I left Robinson County in the year of 1870 and went back to Greenboro, North Carolina and worked in a hotel and continued my scholastic attainments. My teacher's names were Jake Nocho and Reverend Crestfield.
In 1872, I married Mrs. Fannie Elizabeth Martin, purchased a hone and one acre of land, built a frame cabin, at which place my rirst child was born, Carri Lee Bethel, (now Carrie Lee Lanier) and to the date of this writing she is living in Winston Salem, North Carolina. The next year, in 1873, I entered Lincoln University, in Chester county, Pennsylvania and worked in a club for my board for Dr. Golder, who is now the President of Livingston College, Sauls, Borough, North Carolina. After working there for some time, I purchased the Club where I worked. In the year of 1876, my second child was born, William H. Bethel, who is now living in Buffalo, New York. I was graduated from Lincoln University in the year of 1882. During the same year on the 12th day of April 1882, I was licensed to preach. After receiving my certificate of licensure. I went on a mission trip to Spartanburg and Wilford, South Carolina, and organized a church at Jonesboro, and also several other churches. I lost my health at Sanford, North Carolina and then returned to Winston Salem, North Carolina, where I married Nanie L. Brown, who is now my present wife.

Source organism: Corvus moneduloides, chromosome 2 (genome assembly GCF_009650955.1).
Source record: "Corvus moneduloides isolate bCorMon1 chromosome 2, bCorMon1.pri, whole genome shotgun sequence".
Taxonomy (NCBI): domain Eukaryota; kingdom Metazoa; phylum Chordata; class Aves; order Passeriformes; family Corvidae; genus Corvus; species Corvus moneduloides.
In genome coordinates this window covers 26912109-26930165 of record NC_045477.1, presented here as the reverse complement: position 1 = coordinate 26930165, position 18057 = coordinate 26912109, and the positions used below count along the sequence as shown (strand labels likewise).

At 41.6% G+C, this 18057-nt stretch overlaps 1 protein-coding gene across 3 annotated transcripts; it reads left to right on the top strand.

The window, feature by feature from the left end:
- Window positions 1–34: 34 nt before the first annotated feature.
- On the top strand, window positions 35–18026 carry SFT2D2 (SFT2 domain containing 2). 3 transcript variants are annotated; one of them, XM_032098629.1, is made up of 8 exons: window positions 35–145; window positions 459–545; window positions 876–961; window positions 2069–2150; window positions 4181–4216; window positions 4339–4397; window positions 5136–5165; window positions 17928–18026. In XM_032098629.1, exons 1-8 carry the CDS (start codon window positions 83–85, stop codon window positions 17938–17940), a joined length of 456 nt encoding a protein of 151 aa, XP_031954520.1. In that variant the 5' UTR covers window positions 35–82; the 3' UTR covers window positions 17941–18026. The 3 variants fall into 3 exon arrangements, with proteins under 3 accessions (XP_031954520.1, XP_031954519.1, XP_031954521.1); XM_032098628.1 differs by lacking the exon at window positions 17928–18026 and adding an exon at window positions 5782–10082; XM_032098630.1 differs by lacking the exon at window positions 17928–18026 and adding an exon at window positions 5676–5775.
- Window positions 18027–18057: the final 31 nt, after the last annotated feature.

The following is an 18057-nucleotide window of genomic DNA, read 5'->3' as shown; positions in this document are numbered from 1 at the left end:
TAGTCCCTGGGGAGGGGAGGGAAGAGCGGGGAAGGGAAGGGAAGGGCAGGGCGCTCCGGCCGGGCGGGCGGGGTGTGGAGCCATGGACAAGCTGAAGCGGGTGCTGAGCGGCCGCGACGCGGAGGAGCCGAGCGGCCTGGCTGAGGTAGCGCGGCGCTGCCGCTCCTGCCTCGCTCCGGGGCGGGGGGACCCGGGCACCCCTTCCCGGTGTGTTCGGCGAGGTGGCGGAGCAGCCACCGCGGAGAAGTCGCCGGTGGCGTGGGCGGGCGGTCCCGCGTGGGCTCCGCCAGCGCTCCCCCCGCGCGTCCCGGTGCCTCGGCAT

In 1901 I moved to Oklahoma Territory, leaving a portion of my children in Lincoln University. The first place I lived after reaching Oklahoma Territory was Kingfisher. We then moved to Anadarko, where I purchased a home and organized a Presbyterian Church and Sunday School, and also organizing Presbyterian Churches all over the Oklahoma Territory.
I came to Oklahoma City in 1904 and purchased the premises where I now reside at 129-31 South Klein Street. I also organized a church in the said city, and in the year of 1907 I received three Enabling Acts. 1st. An Enabling Act from the Presbyterians of Oklahoma to organize a Bethany Presbyterian Church in Oklahoma City. 2nd. An Enabling Act from the Synod of Indian Territory to organize a Presbytery of Rental at Oklahoma City. 3rd. An Enabling Act from the General Assembly at Columbus, Ohio, where I was Commissioner from the Presbytery of Rental to organize a Synod of Canadian. At the general assembly, Des Moines, Iowa, I was called on to give the Benediction.